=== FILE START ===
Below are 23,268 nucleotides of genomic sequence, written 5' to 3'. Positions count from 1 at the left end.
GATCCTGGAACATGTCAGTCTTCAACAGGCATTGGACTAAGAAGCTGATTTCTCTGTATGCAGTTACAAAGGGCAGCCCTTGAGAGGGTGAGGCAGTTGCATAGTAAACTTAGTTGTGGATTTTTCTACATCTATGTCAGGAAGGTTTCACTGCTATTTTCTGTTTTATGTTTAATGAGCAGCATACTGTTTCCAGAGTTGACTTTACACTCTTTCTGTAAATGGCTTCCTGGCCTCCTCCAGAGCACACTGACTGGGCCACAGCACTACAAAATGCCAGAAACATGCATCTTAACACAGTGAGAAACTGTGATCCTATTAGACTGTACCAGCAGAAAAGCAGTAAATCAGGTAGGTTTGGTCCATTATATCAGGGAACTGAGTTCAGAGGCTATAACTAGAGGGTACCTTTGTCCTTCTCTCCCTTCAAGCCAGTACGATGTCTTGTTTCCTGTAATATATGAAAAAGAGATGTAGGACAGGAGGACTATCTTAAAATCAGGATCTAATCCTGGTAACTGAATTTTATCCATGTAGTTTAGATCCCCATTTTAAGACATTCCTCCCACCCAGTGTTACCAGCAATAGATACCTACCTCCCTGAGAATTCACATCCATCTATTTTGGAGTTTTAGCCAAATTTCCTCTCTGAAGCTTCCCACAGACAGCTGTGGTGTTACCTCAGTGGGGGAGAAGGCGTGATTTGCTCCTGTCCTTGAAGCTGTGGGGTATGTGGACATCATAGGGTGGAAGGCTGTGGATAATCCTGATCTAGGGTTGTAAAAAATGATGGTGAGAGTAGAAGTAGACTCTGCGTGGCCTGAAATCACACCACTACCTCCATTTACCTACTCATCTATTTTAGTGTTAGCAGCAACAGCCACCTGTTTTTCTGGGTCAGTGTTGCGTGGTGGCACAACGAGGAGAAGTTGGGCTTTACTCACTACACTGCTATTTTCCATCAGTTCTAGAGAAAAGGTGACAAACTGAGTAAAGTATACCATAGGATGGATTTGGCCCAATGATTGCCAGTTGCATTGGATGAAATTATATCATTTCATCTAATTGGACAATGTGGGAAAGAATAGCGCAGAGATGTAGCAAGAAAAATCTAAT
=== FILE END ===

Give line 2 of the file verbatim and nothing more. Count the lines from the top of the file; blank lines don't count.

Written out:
GATCCTGGAACATGTCAGTCTTCAACAGGCATTGGACTAAGAAGCTGATTTCTCTGTATGCAGTTACAAAGGGCAGCCCTTGAGAGGGTGAGGCAGTTGCATAGTAAACTTAGTTGTGGATTTTTCTACATCTATGTCAGGAAGGTTTCACTGCTATTTTCTGTTTTATGTTTAATGAGCAGCATACTGTTTCCAGAGTTGACTTTACACTCTTTCTGTAAATGGCTTCCTGGCCTCCTCCAGAGCACACTGACTGGGCCACAGCACTACAAAATGCCAGAAACATGCATCTTAACACAGTGAGAAACTGTGATCCTATTAGACTGTACCAGCAGAAAAGCAGTAAATCAGGTAGGTTTGGTCCATTATATCAGGGAACTGAGTTCAGAGGCTATAACTAGAGGGTACCTTTGTCCTTCTCTCCCTTCAAGCCAGTACGATGTCTTGTTTCCTGTAATATATGAAAAAGAGATGTAGGACAGGAGGACTATCTTAAAATCAGGATCTAATCCTGGTAACTGAATTTTATCCATGTAGTTTAGATCCCCATTTTAAGACATTCCTCCCACCCAGTGTTACCAGCAATAGATACCTACCTCCCTGAGAATTCACATCCATCTATTTTGGAGTTTTAGCCAAATTTCCTCTCTGAAGCTTCCCACAGACAGCTGTGGTGTTACCTCAGTGGGGGAGAAGGCGTGATTTGCTCCTGTCCTTGAAGCTGTGGGGTATGTGGACATCATAGGGTGGAAGGCTGTGGATAATCCTGATCTAGGGTTGTAAAAAATGATGGTGAGAGTAGAAGTAGACTCTGCGTGGCCTGAAATCACACCACTACCTCCATTTACCTACTCATCTATTTTAGTGTTAGCAGCAACAGCCACCTGTTTTTCTGGGTCAGTGTTGCGTGGTGGCACAACGAGGAGAAGTTGGGCTTTACTCACTACACTGCTATTTTCCATCAGTTCTAGAGAAAAGGTGACAAACTGAGTAAAGTATACCATAGGATGGATTTGGCCCAATGATTGCCAGTTGCATTGGATGAAATTATATCATTTCATCTAATTGGACAATGTGGGAAAGAATAGCGCAGAGATGTAGCAAGAAAAATCTAAT